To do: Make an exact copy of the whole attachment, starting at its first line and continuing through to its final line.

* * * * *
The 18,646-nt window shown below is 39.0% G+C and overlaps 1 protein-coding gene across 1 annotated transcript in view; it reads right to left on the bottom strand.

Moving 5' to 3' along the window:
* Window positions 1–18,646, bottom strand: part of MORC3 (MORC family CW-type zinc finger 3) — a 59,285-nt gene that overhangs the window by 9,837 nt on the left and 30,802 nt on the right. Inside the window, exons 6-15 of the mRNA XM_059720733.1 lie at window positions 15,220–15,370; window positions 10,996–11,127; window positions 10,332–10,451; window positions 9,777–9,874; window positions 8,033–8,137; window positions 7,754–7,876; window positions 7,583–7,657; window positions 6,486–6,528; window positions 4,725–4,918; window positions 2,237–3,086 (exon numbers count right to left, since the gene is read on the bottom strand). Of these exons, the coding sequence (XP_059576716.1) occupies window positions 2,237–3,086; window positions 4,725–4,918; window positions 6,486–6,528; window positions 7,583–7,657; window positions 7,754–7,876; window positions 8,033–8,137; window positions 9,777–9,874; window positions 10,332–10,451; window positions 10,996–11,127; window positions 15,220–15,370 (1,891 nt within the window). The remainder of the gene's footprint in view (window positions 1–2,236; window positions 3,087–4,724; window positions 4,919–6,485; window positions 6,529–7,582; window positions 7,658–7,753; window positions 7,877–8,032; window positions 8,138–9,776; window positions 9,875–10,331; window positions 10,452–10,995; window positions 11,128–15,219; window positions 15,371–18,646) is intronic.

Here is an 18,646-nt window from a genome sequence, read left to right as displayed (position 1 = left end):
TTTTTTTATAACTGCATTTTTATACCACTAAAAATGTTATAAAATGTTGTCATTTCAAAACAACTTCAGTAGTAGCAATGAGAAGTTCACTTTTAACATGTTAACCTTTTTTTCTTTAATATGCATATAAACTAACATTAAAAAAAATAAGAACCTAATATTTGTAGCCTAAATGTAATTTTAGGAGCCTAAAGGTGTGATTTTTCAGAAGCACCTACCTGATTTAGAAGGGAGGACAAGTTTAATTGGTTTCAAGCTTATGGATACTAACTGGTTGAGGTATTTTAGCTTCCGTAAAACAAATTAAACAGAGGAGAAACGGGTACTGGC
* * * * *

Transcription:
The 18,646-nt window shown below is 39.0% G+C and overlaps 1 protein-coding gene across 1 annotated transcript in view; it reads right to left on the bottom strand.

Moving 5' to 3' along the window:
* Window positions 1–18,646, bottom strand: part of MORC3 (MORC family CW-type zinc finger 3) — a 59,285-nt gene that overhangs the window by 9,837 nt on the left and 30,802 nt on the right. Inside the window, exons 6-15 of the mRNA XM_059720733.1 lie at window positions 15,220–15,370; window positions 10,996–11,127; window positions 10,332–10,451; window positions 9,777–9,874; window positions 8,033–8,137; window positions 7,754–7,876; window positions 7,583–7,657; window positions 6,486–6,528; window positions 4,725–4,918; window positions 2,237–3,086 (exon numbers count right to left, since the gene is read on the bottom strand). Of these exons, the coding sequence (XP_059576716.1) occupies window positions 2,237–3,086; window positions 4,725–4,918; window positions 6,486–6,528; window positions 7,583–7,657; window positions 7,754–7,876; window positions 8,033–8,137; window positions 9,777–9,874; window positions 10,332–10,451; window positions 10,996–11,127; window positions 15,220–15,370 (1,891 nt within the window). The remainder of the gene's footprint in view (window positions 1–2,236; window positions 3,087–4,724; window positions 4,919–6,485; window positions 6,529–7,582; window positions 7,658–7,753; window positions 7,877–8,032; window positions 8,138–9,776; window positions 9,875–10,331; window positions 10,452–10,995; window positions 11,128–15,219; window positions 15,371–18,646) is intronic.

Here is an 18,646-nt window from a genome sequence, read left to right as displayed (position 1 = left end):
TTTTTTTATAACTGCATTTTTATACCACTAAAAATGTTATAAAATGTTGTCATTTCAAAACAACTTCAGTAGTAGCAATGAGAAGTTCACTTTTAACATGTTAACCTTTTTTTCTTTAATATGCATATAAACTAACATTAAAAAAAATAAGAACCTAATATTTGTAGCCTAAATGTAATTTTAGGAGCCTAAAGGTGTGATTTTTCAGAAGCACCTACCTGATTTAGAAGGGAGGACAAGTTTAATTGGTTTCAAGCTTATGGATACTAACTGGTTGAGGTATTTTAGCTTCCGTAAAACAAATTAAACAGAGGAGAAACGGGTACTGGC